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Three Types of Questions

Description 

This activity, which is a variation on the Question-Answer-Relationship activity, helps students to use questioning in a structured way, and to generate and distinguish among three different types of questions: questions whose answers are in the text, questions whose answers are in the world, and questions whose answers are in their heads.  This classification process helps students to ask a wider variety of questions, to target types of questions to different learning contexts, and to answer their own questions effectively.

Learning Strategies 

  • Metacognition
  • Questioning
Skills 
Factual, Inferential and Universal Questions, Generating Questions

Lesson Plan Stages 

  • Investigation
  • Launching Into New Content

Content Areas 

  • ELA
  • Math
  • Science
  • Social Studies

Learning Strands 

  • Listening
  • Numeracy
  • Reading
  • Speaking
  • Writing

Common Core Instructional Shifts 

  • Metacognition

Preparation 

  • Select a target text.
  • Prepare a handout or display summarizing and providing examples of the three types of questions:
  1. In The Text Questions: these questions are about the content of a text, and can be answered through close reading.
  2. In The World Questions: these questions have real and objective answers, but the student will need to access resources beyond the target text to find the answers.  The student might find an answer by talking to a teacher or parent, searching the internet, or looking in another book.
  3. In Your Head Questions: These questions have no single objective answer, and students must think about them themselves to arrive at their own conclusions.
  • Prepare a simple three-column graphic organizer with columns labeled with each question type.
  • Choose a text or portion of a text to model, and prepare the questions, in all three categories, that you will generate in your model.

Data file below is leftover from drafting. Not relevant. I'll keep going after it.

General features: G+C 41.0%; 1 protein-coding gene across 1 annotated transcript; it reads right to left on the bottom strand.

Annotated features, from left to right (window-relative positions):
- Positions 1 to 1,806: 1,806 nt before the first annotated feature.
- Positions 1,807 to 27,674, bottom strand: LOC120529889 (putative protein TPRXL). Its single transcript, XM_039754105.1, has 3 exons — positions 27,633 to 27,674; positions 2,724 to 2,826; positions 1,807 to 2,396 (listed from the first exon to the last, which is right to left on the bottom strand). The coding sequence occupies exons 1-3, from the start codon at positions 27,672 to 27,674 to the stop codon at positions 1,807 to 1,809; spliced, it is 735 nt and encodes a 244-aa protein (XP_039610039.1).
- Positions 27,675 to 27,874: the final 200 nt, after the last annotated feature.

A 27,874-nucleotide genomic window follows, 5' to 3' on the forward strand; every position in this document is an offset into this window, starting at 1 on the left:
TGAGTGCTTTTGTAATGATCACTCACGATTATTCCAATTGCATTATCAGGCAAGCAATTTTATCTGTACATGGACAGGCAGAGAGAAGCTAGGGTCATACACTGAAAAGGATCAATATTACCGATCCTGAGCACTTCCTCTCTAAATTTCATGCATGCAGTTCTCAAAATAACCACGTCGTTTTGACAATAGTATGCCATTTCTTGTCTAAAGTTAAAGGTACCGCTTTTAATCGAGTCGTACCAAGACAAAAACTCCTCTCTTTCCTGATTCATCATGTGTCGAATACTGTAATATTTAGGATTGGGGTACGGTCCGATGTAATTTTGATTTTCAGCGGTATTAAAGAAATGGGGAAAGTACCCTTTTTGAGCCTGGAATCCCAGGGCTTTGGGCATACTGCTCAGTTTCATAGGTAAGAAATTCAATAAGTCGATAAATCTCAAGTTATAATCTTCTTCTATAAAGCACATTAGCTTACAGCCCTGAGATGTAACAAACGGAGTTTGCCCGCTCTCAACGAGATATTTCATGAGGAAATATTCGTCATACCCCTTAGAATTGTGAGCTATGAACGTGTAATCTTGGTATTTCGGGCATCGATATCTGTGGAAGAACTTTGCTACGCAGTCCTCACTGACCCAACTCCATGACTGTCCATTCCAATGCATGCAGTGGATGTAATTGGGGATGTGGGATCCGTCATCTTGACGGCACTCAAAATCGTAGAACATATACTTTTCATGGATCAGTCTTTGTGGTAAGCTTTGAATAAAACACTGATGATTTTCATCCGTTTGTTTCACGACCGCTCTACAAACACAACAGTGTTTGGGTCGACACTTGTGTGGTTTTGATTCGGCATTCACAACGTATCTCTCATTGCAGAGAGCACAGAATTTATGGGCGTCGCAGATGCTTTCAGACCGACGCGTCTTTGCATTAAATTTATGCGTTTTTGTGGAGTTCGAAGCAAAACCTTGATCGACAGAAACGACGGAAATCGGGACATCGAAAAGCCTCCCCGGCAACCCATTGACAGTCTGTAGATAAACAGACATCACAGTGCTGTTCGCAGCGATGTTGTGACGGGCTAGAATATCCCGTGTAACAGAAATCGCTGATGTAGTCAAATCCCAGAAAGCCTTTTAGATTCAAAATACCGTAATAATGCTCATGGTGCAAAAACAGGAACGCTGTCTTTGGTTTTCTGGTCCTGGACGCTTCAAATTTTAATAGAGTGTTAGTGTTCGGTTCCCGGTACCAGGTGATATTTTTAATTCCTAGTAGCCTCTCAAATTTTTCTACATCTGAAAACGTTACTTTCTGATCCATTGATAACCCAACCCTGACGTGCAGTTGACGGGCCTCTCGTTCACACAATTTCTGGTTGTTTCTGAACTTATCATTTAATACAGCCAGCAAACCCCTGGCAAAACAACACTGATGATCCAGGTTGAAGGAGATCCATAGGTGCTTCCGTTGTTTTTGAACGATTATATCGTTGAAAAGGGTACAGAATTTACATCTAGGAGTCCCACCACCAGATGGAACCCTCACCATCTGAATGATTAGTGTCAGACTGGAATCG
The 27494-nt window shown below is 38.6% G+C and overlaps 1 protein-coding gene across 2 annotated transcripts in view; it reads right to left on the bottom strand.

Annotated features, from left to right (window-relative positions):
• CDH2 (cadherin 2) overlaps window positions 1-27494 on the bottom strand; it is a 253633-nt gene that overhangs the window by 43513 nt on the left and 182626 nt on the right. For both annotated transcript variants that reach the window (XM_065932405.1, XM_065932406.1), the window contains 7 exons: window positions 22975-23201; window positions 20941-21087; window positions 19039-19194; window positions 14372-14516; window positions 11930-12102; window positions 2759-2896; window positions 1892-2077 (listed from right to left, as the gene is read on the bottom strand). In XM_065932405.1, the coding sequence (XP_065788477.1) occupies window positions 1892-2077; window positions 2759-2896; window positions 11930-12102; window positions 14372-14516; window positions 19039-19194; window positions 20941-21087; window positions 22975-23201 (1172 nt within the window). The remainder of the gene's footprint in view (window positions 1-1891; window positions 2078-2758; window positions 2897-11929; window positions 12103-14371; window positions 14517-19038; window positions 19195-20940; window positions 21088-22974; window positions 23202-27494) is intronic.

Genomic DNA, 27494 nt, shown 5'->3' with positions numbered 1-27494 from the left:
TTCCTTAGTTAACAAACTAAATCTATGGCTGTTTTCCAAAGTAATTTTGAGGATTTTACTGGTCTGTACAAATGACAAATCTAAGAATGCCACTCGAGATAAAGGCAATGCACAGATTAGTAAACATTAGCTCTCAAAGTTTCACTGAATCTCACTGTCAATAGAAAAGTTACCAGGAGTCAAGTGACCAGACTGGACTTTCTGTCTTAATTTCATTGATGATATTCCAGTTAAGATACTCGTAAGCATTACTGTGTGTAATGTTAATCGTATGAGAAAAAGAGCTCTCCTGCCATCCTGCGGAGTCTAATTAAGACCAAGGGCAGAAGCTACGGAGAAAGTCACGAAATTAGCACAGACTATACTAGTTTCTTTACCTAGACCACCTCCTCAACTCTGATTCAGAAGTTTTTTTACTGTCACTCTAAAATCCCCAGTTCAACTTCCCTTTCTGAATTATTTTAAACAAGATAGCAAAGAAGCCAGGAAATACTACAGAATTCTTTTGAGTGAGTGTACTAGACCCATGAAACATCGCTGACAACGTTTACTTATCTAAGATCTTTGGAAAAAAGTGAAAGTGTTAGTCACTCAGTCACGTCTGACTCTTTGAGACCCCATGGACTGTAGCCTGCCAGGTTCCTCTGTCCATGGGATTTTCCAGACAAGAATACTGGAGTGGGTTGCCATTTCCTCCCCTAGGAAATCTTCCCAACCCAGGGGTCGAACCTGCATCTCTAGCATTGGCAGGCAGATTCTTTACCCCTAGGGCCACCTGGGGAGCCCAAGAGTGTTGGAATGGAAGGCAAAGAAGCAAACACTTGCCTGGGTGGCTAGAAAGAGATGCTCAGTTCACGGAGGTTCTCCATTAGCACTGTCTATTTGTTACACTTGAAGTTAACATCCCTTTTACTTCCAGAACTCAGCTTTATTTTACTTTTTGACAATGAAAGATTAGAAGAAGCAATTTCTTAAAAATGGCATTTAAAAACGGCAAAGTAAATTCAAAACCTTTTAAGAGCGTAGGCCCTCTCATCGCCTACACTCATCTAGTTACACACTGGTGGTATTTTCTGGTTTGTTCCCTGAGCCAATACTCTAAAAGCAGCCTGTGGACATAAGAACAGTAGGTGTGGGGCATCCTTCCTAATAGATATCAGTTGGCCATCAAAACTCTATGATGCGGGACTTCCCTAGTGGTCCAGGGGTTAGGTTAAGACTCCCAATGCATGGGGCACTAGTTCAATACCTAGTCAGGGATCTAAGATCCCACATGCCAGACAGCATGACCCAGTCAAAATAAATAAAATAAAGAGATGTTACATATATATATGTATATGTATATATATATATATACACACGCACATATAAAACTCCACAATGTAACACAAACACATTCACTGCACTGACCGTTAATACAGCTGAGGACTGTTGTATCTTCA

Activity Steps 
  1. Teacher reviews the general strategy of questioning a text, and introduces the three types of questions.

    At this stage it can be helpful to find questions that students generated in a previous lesson, and to ask them to sort these questions based on the three categories. 

  2. Teacher models reading aloud a short text, generating questions, writing the questions on sticky notes, and then sorting the sticky notes into the three columns of the graphic organizer.

    You can select a very short text or the first page of a text the students will be reading.

  3. Students get into small groups. Teacher distributes text and graphic organizers.

    Students can also work individually if that seems more appropriate.

  4. Students read the text. As they read they generate questions, write each question on an index card, and then sort the index cards on their graphic organizers.

    As students are working, circulate among them, ask them what they are noticing and thinking, and help to push them to higher level thinking.

  5. Teacher leads class in a discussion of the activity. Several groups share out some of their most interesting questions and explain how they categorized them.

    Help students to explain explicitly how they decided on the category of each question.    

  6. Alone or in groups, in conversation or in writing, students reflect on their learning process.

    Students respond to questions including:

    • How can questioning help you to understand what you read?
    • How can each type of question help you to understand what you read?
    • When might each type of question be most useful to you?
    • How is categorizing questions useful?

     

Downloadable Resources 
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